The forsterite powder is a polycrystalline forsterite powder in the method for producing a forsterite powder of the invention. The production method of the present invention can more reliably realize the advantages of the invention when used to produce a polycrystalline forsterite powder.

Mixing the magnesium source, the silicon source, and the copper particles in the presence of a solvent in the method for producing a forsterite powder in allows the mixed powder to be efficiently prepared with the magnesium source, the silicon source, and the copper particles homogeneously dispersed in the solvent. After the removal of the solvent, the mixed powder can be fired to produce a finer forsterite powder with stable characteristics. This makes the present invention more effective.

The forsterite powder contains 300 to 2,000 ppm by weight of copper. Within the range of about 300 to 2,000 ppm by weight, copper has no adverse effect on the characteristics of the forsterite itself. Hence, the method for producing a forsterite powder can be used to produce a fine forsterite powder that features low dielectric loss, that is economically advantageous, and that is suitable for production of electronic components.

If the forsterite powder has a structure in which copper is contained at crystal grain boundaries in an amount of 300 to 2,000 ppm by weight, the forsterite powder can achieve superior characteristics because MgO and SiO2 react sufficiently even at low firing temperature and substantially no unreacted magnesium-based component remains.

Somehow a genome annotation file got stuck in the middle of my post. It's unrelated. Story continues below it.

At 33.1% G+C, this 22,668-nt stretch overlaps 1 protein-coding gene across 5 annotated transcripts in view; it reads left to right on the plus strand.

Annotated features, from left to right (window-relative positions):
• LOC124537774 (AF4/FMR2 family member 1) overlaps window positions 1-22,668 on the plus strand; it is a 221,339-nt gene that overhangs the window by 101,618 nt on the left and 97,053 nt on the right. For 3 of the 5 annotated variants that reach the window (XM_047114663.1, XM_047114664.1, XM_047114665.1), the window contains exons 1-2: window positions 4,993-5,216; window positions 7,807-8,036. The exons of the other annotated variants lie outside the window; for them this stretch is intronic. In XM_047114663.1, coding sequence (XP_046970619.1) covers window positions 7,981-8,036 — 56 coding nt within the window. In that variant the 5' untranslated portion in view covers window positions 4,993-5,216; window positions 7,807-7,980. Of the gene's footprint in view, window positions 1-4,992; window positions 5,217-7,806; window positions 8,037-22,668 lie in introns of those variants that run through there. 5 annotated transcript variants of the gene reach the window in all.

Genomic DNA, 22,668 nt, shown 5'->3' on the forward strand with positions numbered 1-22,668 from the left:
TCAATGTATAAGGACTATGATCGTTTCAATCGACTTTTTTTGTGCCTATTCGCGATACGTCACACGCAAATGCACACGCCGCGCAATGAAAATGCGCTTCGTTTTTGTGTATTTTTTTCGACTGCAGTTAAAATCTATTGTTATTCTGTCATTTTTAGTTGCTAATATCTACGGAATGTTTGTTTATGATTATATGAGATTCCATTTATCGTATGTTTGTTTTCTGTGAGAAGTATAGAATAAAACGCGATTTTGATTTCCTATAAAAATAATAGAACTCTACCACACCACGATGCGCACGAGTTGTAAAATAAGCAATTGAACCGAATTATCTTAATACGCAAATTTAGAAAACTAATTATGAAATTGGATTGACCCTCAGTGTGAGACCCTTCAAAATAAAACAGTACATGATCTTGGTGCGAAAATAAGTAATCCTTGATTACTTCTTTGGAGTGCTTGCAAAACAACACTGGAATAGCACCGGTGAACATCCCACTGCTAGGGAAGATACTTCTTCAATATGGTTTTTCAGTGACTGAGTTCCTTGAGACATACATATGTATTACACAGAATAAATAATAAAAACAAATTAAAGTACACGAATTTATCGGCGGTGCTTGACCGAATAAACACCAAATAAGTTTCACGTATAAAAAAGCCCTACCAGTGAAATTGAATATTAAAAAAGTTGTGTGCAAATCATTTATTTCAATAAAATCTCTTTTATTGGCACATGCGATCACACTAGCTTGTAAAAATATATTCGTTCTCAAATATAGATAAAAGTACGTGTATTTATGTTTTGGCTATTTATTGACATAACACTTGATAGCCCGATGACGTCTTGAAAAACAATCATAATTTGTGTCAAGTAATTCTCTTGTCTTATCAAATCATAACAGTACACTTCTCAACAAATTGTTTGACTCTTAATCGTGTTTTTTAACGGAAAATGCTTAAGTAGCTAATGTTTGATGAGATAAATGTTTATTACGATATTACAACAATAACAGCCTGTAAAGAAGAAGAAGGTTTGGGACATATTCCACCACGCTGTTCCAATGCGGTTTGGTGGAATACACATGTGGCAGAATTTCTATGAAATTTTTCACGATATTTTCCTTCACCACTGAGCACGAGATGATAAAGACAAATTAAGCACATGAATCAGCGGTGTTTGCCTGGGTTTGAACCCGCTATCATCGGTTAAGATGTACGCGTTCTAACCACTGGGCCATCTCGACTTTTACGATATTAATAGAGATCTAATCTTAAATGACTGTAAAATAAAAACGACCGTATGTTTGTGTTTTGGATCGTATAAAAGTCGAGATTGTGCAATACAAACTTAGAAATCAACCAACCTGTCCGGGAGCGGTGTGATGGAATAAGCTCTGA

The forsterite powder having the above structure can be efficiently produced by the method for producing a forsterite powder of the present invention.

If the forsterite powder has a particle size of 0.20 to 0.40 μm, the forsterite powder has low hygroscopicity and does not require a large amount of glass to be added because it has excellent sinterability, so that the characteristics such as the Q factor (the reciprocal of the dielectric loss δ) are not degraded.

The particle size thus preferably falls within the range of 0.20 to 0.40 μm. If the particle size falls below 0.20 μm, the forsterite powder has high hygroscopicity. If the particle size exceeds 0.40 μm, the forsterite powder, when used to produce a ceramic substrate, requires a large amount of glass to be added because it has poor sinterability. This is undesirable because the glass causes the problem of degrading of characteristics such as the Q factor.

When the forsterite powder has a crystal size of 0.034 to 0.040 μm, it provides excellent sinterability without having excessive hygroscopicity.

If the crystal size falls below 0.034 μm, the forsterite powder has a particle size of less than 0.2 μm. This is undesirable because such a forsterite powder has high hygroscopicity.